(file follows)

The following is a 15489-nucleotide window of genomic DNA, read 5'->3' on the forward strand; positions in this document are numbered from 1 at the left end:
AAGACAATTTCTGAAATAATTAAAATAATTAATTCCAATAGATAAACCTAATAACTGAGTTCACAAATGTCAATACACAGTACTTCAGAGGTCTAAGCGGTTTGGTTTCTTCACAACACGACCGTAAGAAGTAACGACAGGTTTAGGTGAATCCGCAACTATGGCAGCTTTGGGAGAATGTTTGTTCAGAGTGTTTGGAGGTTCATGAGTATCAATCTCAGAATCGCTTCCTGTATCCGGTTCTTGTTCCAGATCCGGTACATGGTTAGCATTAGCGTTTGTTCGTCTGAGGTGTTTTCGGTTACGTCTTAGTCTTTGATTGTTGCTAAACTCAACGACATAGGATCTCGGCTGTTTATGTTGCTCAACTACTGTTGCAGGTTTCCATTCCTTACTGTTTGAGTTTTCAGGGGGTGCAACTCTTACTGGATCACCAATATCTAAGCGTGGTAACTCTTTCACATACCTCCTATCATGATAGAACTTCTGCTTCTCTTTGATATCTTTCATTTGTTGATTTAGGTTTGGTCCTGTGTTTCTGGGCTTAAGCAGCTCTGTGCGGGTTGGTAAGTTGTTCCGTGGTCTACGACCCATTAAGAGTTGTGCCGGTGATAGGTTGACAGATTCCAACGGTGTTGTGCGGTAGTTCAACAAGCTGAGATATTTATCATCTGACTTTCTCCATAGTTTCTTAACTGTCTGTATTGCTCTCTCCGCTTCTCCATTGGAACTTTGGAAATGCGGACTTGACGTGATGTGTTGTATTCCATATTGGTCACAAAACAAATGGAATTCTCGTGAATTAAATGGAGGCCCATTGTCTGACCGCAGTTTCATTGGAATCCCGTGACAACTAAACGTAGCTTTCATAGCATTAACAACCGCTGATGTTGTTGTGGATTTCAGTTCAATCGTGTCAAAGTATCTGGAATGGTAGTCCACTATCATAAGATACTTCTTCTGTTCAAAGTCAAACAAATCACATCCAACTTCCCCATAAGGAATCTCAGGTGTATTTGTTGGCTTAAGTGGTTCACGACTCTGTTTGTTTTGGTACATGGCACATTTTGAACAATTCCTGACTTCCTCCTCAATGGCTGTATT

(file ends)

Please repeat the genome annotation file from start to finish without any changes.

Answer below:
The following is a 15489-nucleotide window of genomic DNA, read 5'->3' on the forward strand; positions in this document are numbered from 1 at the left end:
AAGACAATTTCTGAAATAATTAAAATAATTAATTCCAATAGATAAACCTAATAACTGAGTTCACAAATGTCAATACACAGTACTTCAGAGGTCTAAGCGGTTTGGTTTCTTCACAACACGACCGTAAGAAGTAACGACAGGTTTAGGTGAATCCGCAACTATGGCAGCTTTGGGAGAATGTTTGTTCAGAGTGTTTGGAGGTTCATGAGTATCAATCTCAGAATCGCTTCCTGTATCCGGTTCTTGTTCCAGATCCGGTACATGGTTAGCATTAGCGTTTGTTCGTCTGAGGTGTTTTCGGTTACGTCTTAGTCTTTGATTGTTGCTAAACTCAACGACATAGGATCTCGGCTGTTTATGTTGCTCAACTACTGTTGCAGGTTTCCATTCCTTACTGTTTGAGTTTTCAGGGGGTGCAACTCTTACTGGATCACCAATATCTAAGCGTGGTAACTCTTTCACATACCTCCTATCATGATAGAACTTCTGCTTCTCTTTGATATCTTTCATTTGTTGATTTAGGTTTGGTCCTGTGTTTCTGGGCTTAAGCAGCTCTGTGCGGGTTGGTAAGTTGTTCCGTGGTCTACGACCCATTAAGAGTTGTGCCGGTGATAGGTTGACAGATTCCAACGGTGTTGTGCGGTAGTTCAACAAGCTGAGATATTTATCATCTGACTTTCTCCATAGTTTCTTAACTGTCTGTATTGCTCTCTCCGCTTCTCCATTGGAACTTTGGAAATGCGGACTTGACGTGATGTGTTGTATTCCATATTGGTCACAAAACAAATGGAATTCTCGTGAATTAAATGGAGGCCCATTGTCTGACCGCAGTTTCATTGGAATCCCGTGACAACTAAACGTAGCTTTCATAGCATTAACAACCGCTGATGTTGTTGTGGATTTCAGTTCAATCGTGTCAAAGTATCTGGAATGGTAGTCCACTATCATAAGATACTTCTTCTGTTCAAAGTCAAACAAATCACATCCAACTTCCCCATAAGGAATCTCAGGTGTATTTGTTGGCTTAAGTGGTTCACGACTCTGTTTGTTTTGGTACATGGCACATTTTGAACAATTCCTGACTTCCTCCTCAATGGCTGTATT